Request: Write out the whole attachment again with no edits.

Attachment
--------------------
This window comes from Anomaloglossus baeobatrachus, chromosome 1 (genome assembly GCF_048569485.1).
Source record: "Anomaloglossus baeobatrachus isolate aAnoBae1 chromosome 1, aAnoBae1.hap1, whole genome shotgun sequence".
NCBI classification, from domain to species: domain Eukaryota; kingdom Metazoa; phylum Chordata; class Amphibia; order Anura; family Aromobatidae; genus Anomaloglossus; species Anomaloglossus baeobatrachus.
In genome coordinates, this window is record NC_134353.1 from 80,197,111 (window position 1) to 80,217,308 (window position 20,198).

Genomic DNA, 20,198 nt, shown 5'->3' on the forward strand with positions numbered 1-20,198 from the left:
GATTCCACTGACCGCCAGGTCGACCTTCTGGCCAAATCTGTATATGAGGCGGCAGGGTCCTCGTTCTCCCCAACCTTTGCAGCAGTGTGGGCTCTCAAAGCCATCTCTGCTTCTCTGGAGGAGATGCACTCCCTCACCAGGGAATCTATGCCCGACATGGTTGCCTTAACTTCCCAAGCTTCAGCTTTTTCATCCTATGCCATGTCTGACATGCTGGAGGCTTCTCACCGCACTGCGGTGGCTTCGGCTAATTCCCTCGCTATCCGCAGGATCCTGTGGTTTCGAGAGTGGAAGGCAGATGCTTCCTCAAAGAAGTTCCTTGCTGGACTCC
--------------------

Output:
This window comes from Anomaloglossus baeobatrachus, chromosome 1 (genome assembly GCF_048569485.1).
Source record: "Anomaloglossus baeobatrachus isolate aAnoBae1 chromosome 1, aAnoBae1.hap1, whole genome shotgun sequence".
NCBI classification, from domain to species: domain Eukaryota; kingdom Metazoa; phylum Chordata; class Amphibia; order Anura; family Aromobatidae; genus Anomaloglossus; species Anomaloglossus baeobatrachus.
In genome coordinates, this window is record NC_134353.1 from 80,197,111 (window position 1) to 80,217,308 (window position 20,198).

Genomic DNA, 20,198 nt, shown 5'->3' on the forward strand with positions numbered 1-20,198 from the left:
GATTCCACTGACCGCCAGGTCGACCTTCTGGCCAAATCTGTATATGAGGCGGCAGGGTCCTCGTTCTCCCCAACCTTTGCAGCAGTGTGGGCTCTCAAAGCCATCTCTGCTTCTCTGGAGGAGATGCACTCCCTCACCAGGGAATCTATGCCCGACATGGTTGCCTTAACTTCCCAAGCTTCAGCTTTTTCATCCTATGCCATGTCTGACATGCTGGAGGCTTCTCACCGCACTGCGGTGGCTTCGGCTAATTCCCTCGCTATCCGCAGGATCCTGTGGTTTCGAGAGTGGAAGGCAGATGCTTCCTCAAAGAAGTTCCTTGCTGGACTCC